Michael Cohen Postpones Testimony, Claims Threats from Trump, Giuliani

US President Donald Trumps former attorney Michael Cohen leaves US Federal Court in New York on December 12, 2018 after his sentencing after pleading guilty to tax evasion, making false statements to a financial institution, illegal campaign contributions, and making false statements to Congress. - US President Donald Trump's former …
COREY SIPKIN/AFP/Getty Images

Michael Cohen, the former attorney of President Donald Trump, is delaying his testimony before Congress next month, claiming, without evidence, that the president and his current lawyer, Rudy Giuliani, are threatening him and his family.

Lanny Davis, Cohen’s attorney, issued the following statement regarding his client’s decision to postpone his testimony before the House Oversight Committee on February 7th in connection to hush payments he made to an adult film star who said she had an affair with the president:

Cohen voluntarily agreed to appear before the panel, according to committee Chairman Rep. Elijah Cummings (D-MD). It was slated to be the panel’s first hearing since Democrats took over as the majority in the House.

“Last November, the American people voted overwhelmingly for Congress to do two things — address the core issues that affect their daily lives, and fulfill our constitutional responsibility to serve as an independent check and balance on the executive branch by restoring accountability and transparency,” Cummings said in a statement announcing the committee’s upcoming schedule. “This initial set of hearings will serve both goals by launching our broad review of the skyrocketing prices of prescription drugs, hearing directly from President Trump’s longtime personal attorney, and focusing on sweeping legislative reforms to strengthen our democracy in [anti-corruption legislation] H.R. 1.”

Responding to Cohen’s cancelation, President Trump told reporters that his former lawyer is “threatened by the truth” — not by him or his attorney.

The oversight committee said Cummings re-sent letters to the White House and the Trump Organization seeking documents related to payments Cohen made to “silence women” who said they had affairs with Trump prior to the 2016 election.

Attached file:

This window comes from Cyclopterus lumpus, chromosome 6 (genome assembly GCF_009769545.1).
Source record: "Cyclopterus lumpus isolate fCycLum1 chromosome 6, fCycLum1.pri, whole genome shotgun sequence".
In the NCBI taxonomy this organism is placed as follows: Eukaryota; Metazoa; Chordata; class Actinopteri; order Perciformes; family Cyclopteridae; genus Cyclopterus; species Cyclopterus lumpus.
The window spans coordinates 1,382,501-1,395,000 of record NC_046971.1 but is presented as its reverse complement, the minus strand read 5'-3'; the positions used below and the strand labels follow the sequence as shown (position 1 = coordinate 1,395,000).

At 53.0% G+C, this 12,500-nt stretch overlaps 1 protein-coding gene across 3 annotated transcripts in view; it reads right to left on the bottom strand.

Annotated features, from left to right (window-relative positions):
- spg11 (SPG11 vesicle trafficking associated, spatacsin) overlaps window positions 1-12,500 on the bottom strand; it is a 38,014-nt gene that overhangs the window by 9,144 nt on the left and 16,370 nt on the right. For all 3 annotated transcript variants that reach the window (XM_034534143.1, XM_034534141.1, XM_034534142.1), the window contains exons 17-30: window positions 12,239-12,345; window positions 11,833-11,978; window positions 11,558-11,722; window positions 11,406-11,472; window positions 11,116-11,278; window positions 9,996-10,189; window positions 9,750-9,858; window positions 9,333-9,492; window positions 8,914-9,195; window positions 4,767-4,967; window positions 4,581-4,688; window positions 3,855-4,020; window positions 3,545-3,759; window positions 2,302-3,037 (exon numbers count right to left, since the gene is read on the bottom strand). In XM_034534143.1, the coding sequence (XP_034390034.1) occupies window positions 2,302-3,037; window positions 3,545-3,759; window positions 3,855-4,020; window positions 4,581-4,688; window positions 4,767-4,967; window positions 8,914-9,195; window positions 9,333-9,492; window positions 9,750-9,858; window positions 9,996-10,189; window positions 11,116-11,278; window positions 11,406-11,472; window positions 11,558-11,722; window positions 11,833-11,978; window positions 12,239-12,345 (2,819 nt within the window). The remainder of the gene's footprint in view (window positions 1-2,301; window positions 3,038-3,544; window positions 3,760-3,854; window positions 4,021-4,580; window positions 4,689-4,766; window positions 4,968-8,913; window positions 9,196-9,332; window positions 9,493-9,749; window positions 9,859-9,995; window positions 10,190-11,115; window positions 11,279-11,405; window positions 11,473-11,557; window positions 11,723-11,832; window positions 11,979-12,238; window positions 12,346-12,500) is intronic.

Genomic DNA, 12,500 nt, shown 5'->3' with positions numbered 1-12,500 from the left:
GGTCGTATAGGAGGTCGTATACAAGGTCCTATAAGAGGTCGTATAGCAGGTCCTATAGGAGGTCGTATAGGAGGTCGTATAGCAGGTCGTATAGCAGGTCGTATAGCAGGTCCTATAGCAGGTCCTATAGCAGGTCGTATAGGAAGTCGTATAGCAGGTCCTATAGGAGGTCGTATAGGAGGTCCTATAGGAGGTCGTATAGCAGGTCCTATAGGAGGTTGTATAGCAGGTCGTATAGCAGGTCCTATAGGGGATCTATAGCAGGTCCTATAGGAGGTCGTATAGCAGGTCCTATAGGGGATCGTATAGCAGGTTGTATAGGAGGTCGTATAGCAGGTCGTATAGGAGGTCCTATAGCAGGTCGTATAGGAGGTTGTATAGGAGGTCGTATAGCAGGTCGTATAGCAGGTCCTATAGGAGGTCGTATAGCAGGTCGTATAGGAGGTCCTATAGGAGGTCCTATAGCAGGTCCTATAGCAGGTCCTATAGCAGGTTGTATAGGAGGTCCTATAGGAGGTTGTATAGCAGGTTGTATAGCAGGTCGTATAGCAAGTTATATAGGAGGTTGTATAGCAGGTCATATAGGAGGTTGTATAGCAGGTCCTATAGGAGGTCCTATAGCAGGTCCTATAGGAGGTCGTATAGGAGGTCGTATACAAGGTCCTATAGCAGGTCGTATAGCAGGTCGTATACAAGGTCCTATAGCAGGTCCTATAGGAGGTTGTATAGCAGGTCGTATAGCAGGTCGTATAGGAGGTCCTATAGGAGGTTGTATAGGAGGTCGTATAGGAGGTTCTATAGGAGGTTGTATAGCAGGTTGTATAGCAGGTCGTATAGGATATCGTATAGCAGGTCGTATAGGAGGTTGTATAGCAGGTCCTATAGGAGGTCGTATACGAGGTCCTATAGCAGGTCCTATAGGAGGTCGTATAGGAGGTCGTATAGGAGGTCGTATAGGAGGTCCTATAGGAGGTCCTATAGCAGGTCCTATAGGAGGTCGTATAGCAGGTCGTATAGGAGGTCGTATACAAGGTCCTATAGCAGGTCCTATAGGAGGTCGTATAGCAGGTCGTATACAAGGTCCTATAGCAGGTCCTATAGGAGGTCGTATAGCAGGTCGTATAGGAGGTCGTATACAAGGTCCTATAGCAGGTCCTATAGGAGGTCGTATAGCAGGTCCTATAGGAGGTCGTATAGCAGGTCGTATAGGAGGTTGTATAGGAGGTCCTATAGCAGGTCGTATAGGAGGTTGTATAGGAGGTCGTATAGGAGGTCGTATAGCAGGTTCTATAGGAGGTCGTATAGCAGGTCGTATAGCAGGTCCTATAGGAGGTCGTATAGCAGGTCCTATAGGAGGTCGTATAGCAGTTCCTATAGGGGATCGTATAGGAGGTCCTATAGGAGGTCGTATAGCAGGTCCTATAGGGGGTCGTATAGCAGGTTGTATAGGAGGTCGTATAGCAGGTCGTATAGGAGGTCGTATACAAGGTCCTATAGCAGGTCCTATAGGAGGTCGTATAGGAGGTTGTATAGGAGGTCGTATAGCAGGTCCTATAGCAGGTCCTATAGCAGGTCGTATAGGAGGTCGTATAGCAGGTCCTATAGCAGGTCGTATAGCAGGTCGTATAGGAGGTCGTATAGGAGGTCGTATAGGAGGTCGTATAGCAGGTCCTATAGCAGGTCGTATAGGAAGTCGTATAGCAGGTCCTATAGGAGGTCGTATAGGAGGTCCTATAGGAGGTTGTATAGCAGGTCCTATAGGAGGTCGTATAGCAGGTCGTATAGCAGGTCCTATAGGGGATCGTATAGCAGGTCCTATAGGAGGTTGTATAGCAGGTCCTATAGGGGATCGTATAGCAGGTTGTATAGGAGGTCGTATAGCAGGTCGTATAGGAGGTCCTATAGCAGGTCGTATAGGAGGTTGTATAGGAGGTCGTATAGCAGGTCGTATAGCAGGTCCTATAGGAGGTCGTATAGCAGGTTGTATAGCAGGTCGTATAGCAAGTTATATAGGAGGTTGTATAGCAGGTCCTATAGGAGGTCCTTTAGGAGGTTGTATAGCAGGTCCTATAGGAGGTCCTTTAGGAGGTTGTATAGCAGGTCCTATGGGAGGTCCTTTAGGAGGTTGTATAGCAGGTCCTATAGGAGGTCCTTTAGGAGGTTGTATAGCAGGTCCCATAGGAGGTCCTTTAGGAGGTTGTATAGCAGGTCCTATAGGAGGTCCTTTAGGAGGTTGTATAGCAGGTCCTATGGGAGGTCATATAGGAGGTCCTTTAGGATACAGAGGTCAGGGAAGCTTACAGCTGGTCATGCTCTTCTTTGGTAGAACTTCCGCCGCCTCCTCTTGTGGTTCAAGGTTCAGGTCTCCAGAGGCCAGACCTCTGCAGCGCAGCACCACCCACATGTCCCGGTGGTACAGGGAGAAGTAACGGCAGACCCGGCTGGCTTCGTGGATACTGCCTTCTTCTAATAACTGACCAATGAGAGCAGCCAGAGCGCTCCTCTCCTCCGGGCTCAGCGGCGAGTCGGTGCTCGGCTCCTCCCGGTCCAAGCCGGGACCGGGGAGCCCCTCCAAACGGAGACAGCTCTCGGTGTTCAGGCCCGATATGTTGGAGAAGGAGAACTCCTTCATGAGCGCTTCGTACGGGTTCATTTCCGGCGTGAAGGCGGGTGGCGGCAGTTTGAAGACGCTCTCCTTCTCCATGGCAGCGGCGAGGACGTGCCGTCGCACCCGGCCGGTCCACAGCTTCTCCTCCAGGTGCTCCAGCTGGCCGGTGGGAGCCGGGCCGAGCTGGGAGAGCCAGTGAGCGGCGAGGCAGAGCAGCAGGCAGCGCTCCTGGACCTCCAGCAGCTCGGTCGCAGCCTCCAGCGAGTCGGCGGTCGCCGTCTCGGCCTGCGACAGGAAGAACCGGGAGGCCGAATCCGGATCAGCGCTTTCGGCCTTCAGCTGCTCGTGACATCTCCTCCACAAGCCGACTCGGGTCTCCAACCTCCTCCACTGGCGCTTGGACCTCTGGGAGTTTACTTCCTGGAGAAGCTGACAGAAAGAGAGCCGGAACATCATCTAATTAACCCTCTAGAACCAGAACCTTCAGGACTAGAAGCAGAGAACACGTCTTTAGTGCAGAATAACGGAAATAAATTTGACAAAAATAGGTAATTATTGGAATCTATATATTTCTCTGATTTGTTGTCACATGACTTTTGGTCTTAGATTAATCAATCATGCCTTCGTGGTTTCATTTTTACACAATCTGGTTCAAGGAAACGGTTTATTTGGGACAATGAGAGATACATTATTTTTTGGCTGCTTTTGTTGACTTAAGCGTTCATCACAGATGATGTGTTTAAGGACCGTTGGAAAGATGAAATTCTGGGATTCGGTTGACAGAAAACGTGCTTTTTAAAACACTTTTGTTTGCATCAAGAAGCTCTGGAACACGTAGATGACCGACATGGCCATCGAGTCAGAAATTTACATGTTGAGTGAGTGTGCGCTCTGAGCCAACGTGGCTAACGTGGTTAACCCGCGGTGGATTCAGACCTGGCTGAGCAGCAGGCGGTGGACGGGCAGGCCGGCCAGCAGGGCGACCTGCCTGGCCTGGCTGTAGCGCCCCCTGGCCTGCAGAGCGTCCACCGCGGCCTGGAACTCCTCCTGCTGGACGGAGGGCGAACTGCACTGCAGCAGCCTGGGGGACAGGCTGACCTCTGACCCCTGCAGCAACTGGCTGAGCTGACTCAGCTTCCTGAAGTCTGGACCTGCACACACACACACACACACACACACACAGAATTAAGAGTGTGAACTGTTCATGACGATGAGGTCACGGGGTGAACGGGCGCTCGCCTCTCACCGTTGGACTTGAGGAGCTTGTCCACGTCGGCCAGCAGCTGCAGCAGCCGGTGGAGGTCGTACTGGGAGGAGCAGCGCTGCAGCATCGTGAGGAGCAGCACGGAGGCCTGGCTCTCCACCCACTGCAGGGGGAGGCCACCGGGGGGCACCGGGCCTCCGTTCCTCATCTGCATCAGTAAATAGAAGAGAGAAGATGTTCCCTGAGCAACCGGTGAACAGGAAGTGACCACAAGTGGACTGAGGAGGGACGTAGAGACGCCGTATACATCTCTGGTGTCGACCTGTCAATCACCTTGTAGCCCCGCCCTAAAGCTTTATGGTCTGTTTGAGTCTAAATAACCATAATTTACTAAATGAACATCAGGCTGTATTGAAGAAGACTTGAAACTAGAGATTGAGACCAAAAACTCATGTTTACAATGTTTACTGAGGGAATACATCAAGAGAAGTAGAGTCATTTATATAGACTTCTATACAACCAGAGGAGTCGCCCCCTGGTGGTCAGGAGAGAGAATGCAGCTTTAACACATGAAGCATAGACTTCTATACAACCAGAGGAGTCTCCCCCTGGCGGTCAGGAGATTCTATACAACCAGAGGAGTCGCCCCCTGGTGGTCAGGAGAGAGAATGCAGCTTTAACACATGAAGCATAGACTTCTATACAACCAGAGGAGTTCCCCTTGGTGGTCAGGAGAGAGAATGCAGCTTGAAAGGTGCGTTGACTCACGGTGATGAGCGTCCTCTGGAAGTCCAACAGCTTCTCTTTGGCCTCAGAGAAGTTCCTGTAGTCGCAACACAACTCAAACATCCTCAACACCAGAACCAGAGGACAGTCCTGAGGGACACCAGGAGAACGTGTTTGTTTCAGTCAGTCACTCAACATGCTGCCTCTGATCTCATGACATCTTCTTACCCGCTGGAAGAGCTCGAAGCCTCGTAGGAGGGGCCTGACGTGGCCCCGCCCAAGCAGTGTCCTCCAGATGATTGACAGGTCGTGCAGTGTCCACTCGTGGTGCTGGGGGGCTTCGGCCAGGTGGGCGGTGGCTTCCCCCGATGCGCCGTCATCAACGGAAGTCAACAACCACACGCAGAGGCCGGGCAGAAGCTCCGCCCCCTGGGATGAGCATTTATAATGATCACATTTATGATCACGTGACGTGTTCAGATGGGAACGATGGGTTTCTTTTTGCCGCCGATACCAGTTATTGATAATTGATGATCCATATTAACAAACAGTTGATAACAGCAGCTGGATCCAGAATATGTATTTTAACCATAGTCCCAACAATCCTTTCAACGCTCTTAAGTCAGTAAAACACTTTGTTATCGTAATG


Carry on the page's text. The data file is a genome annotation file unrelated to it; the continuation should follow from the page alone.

The committee’s ranking member, Rep. Jim Jordan (R-OH) has accused Cummings of using the panel for political purposes rather than “legitimate oversight.”

“The Democrats’ star witness has admitted to providing intentionally false and misleading testimony to Congress. He is also a witness in ongoing law-enforcement matters, including special counsel [Robert] Mueller’s probe,” he said.

On December 12, a federal judge sentenced Cohen to three years in prison on nine counts, including tax evacuation, excessive campaign contribution, causing an unlawful corporate contribution and false statements to a bank for arranging to pay two women to keep silent about the affair allegations.

In the plea agreement, Cohen said he paid $130,000 to Stormy Daniels — also known as Stephanie Clifford — shortly before the 2016 presidential election for her to keep quiet about an affair she said she had with Trump after he married first lady Melania Trump. Cohen said he made the payment “at the direction of the candidate,” referring to Trump. Cohen said he also paid former Playboy Karen McDougal, who also said she had an affair with Trump.

The president has denied both affairs.

Cohen also faced legal troubles related to Mueller’s investigation into alleged Russian meddling in the 2016 election and potential collusion by the Trump campaign. One of the counts for which he was sentenced in December — lying to Congress — stems from statements he made to lawmakers about how much Trump knew about plans to build a Trump Tower in Moscow during his campaign.

In a rare public statement from Mueller’s office last Friday, the special counsel disputed a BuzzFeed report claiming President Trump ordered Cohen to lie to Congress.

The article alleged Cohen was directed to lie about a potential real estate project in Russia.
“BuzzFeed’s description of specific statements to the Special Counsel’s Office, and characterization of documents and testimony obtained by this office, regarding Michael Cohen’s Congressional testimony are not accurate,” special counsel spokesperson Peter Carr said in a statement.

Appearing on CNN’s Reliable Sources Sunday, BuzzFeed journalist Anthony Cormier told host Brian Stelter that he stands behind his reporting despite Mueller’s statement. “The same fundamentals I learned covering city hall, covering the police, covering courthouses, that stands today, those same skills, the same rigor to cover the White House. This is going to be borne out, Brian. This story is accurate,” said Cormier.

“What we reported, that the president of the United States directed Michael Cohen to lie to Congress is accurate. That is fundamentally accurate. We’re going to get inside the room where it happened and bare it out. We’ve taken this to ground. We’ll go further to get inside that room,” he added.

The United Press International contributed to this report. 

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